CRAWFORD: Just one additional question about your time in the military—at the time you were in the Marines and especially as an electronics technician, what was your sense of the thinking about the role of technology in the military? Was there a sense that it was the wave of the future, or just it had always been part of the kind of work that the military did? Did they use the possibility of a technological career as a real selling point, that sort of thing?
GROOM: Well, yeah. There was always an emphasis on, “When you get out, you have this skill set.” It was a good thing, those years in the military, in terms of learning, personal growth, technical growth. There was also downsides to it. In some sense, I felt like I was in jail for four years. My fellows from high school that didn’t go in, they went on, got jobs, already purchased houses. When I got out, I was like four years behind, financially, so it was a little while to catch up. Then going to college for four years, so there was an eight-year period where there was poor finances. What was interesting about the military was you find out how sophisticated things are that you don’t—you’d come across things that you’d never have access to otherwise.
CRAWFORD: Why do you think that's the case, or that was the case?
GROOM: You're always trying to kill the other guy, aren’t you? You're trying to do a better job of killing him than getting killed yourself. There's always a bigger, better, faster bomb; a bigger bomb; a faster plane; a faster or sleeker missile, an evasive system. It’s the arms race, I guess; I don’t know.
CRAWFORD: Certainly, you need to have the technology that matches or exceeds the other guy, at the very least.
GROOM: Exactly. But then again, I guess in theory or in practice, the U.S. lost the war in Vietnam to people that didn’t have quite access to the sophistication that we did, and still—I came to realize it isn’t all technology that's going to win a war.
CRAWFORD: Right, there's more to it, for sure. You said after you left the military, you decided to go to college.
GROOM: Yeah. I thought college was something I could do. I thought if I could go into physics or electrical engineering—my original plan was electrical engineering. But there was a branch campus with Kent State, right down the road from me. It was in Wadsworth at the time. It was about three miles up the road, so I just thought, “Well, I'll start Kent.” Like I said, I had the GI Bill. I started taking basic courses. I took English. Actually, just before I got out of the military, I signed up and took a couple English classes, because it was my weak point—reading, writing, composition—so I thought I'd better go that way. So I took two classes before I got out. It was just night school. The instructor came on the base and gave the classes. When I came to Kent, at the branch, I started with math, and I started the English over. I just kind of doubled up on English because I was so poor at reading and that kind of thing.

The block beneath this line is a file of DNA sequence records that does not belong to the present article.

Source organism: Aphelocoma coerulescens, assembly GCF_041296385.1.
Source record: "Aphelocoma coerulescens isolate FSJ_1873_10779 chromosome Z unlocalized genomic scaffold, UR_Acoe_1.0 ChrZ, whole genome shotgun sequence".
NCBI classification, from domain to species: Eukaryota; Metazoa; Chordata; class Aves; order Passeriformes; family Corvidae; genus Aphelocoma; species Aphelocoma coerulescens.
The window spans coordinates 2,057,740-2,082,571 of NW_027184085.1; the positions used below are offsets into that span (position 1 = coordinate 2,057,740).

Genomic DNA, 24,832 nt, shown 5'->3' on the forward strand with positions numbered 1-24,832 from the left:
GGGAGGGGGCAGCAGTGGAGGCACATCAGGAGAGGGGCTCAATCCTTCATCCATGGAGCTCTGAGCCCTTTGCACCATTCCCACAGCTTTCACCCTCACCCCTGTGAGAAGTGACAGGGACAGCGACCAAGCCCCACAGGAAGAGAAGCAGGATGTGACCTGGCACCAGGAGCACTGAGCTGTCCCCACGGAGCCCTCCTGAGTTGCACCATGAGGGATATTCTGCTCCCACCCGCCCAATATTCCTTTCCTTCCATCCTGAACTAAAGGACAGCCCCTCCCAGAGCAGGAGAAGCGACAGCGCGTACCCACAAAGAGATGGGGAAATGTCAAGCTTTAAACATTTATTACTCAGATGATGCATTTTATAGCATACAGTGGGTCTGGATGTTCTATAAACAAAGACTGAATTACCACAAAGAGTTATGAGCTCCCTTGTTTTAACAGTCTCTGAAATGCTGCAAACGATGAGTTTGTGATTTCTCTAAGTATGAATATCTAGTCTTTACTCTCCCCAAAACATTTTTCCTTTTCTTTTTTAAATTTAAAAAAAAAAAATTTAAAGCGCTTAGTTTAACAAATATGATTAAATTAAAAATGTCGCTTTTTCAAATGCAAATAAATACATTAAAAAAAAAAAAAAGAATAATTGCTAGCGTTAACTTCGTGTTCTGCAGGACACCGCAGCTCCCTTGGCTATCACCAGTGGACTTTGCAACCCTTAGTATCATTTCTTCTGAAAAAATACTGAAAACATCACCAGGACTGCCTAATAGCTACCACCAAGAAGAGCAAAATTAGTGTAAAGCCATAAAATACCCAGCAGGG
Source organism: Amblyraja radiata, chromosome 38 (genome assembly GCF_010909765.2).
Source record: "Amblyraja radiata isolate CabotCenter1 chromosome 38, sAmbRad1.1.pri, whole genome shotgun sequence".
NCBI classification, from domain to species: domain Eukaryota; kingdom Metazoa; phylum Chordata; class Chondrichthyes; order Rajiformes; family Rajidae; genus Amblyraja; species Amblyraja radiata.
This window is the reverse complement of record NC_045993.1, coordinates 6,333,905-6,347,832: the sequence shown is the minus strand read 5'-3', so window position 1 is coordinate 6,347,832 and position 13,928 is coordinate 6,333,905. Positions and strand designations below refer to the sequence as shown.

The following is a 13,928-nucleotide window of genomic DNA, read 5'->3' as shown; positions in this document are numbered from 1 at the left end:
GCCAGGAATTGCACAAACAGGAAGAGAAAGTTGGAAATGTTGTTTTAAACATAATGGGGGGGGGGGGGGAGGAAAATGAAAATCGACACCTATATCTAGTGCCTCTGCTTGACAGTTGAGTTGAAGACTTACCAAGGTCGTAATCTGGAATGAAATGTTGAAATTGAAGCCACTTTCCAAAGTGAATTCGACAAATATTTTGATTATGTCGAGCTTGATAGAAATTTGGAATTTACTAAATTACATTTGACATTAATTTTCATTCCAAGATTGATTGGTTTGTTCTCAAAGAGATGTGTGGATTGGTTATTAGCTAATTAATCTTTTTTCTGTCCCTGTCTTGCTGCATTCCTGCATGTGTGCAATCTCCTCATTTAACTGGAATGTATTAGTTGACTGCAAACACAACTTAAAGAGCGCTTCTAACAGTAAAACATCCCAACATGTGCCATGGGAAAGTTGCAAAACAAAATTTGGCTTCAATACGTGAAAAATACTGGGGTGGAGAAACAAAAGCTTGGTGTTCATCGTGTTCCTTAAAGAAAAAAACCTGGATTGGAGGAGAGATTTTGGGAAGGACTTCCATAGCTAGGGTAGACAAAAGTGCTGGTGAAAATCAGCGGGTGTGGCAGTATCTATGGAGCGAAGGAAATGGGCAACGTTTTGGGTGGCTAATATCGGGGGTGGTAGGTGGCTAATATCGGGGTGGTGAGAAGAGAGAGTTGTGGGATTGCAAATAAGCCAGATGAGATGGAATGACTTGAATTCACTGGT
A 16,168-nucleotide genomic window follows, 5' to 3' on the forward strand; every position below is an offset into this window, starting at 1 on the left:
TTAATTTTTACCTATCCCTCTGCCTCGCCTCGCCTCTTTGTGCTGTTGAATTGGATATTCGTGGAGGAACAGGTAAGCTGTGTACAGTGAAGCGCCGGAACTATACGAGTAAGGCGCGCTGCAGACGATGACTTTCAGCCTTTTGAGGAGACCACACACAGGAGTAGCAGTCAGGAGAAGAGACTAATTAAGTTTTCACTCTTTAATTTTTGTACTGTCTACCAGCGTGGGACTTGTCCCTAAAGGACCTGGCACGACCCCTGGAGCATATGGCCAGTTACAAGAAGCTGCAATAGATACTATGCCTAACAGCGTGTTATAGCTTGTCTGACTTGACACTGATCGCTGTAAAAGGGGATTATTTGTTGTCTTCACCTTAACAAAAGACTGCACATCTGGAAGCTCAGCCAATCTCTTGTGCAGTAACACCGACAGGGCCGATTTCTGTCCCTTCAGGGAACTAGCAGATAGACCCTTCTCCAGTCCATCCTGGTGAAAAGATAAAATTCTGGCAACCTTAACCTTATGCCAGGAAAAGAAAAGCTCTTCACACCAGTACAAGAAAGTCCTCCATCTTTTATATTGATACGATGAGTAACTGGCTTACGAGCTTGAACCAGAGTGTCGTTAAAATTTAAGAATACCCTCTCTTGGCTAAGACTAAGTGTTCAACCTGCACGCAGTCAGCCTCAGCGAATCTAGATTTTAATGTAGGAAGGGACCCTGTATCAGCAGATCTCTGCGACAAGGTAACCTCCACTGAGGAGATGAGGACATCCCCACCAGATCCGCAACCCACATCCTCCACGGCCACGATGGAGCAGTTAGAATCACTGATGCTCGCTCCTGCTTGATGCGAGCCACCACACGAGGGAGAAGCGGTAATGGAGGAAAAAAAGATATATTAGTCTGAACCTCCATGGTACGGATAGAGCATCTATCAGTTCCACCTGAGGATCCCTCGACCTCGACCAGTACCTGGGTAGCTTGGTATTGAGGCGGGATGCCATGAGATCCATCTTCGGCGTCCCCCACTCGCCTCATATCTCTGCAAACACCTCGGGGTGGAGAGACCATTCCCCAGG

CRAWFORD: Did you feel like the English courses helped?
GROOM: Oh, sure.
CRAWFORD: Why did you decide to go to Kent State?
GROOM: Oh, just it was convenient. My older sister went to Kent so I was a little bit familiar with it. It was just convenient. Like I said, it was just down the road. I had an uncle that had a shrubbery nursery, and I worked for him during the summers part-time. So it just all came together. I could live at home, go to school, and work a little bit, too, all right there.
CRAWFORD: Your intention from the beginning was to major in electrical engineering?
GROOM: Electrical engineering. But Kent didn’t have an electrical engineering program. I thought, “Well, I'll transfer to Akron U.” But as it turned out, I actually came to the main campus of Kent. I found a room in a house off-campus and I rented that, and lived there, and took more courses—my basic physics courses, and your liberal arts requirements. Then I started running low on money. It was hard to maintain an apartment, a car, and tuition all at the same time. So I took a job up in East Cleveland, at Clevite. Electronics, again. I was a technician there. We worked on the Mark 48 torpedo system. I signed up for Cleveland State at night, in their engineering program, but at that time, I didn’t take any engineering at all. I was still doing kind of the liberal arts stuff. And that was terrible. It was just a full-time demanding job, had to drive downtown during the winter, at night. It was just too much. Had a little crummy apartment. So I decided the best and the quickest way to get a degree in something I liked would be to concentrate on physics, so I came back to Kent State and finished my degree in physics.
CRAWFORD: The company you were working for in Cleveland at the time, just so we have it for the record, what was the name of it?
GROOM: It was Clevite. Originally it was called Clevite, and then Gould bought them up. It was called Clevite Ocean Systems. Or was it Gould Ocean Systems? I can’t remember.
CRAWFORD: Then you come back to Kent State. And now is the majority of your coursework focused on science courses?
GROOM: Yeah, math and physics.
CRAWFORD: What was that like?
GROOM: It was good. The math courses, I took a little bit of exception to, because they changed books, changed curriculum. It got changed a little bit towards the middle, so there was a chunk of math that I missed, that when I went on, I had a hard time, because that little piece was missing. It’s a progressive thing; the math courses build on one another.
CRAWFORD: What kind of math was that? Do you remember?
GROOM: Don’t ask me! [laughs] Linear math. I think it was linear algebra.
CRAWFORD: What was your experience like in the science courses?
GROOM: Good. I enjoyed it. Pretty good teachers all the way through. There was one teacher that I didn’t think was very good. A real nice guy, he and I got along just fine, but I had a hard time with a heat and thermodynamics class. I just don’t think his heart was in that class. It was part me and part him, I believe. But other than that, I had good teachers all the way through.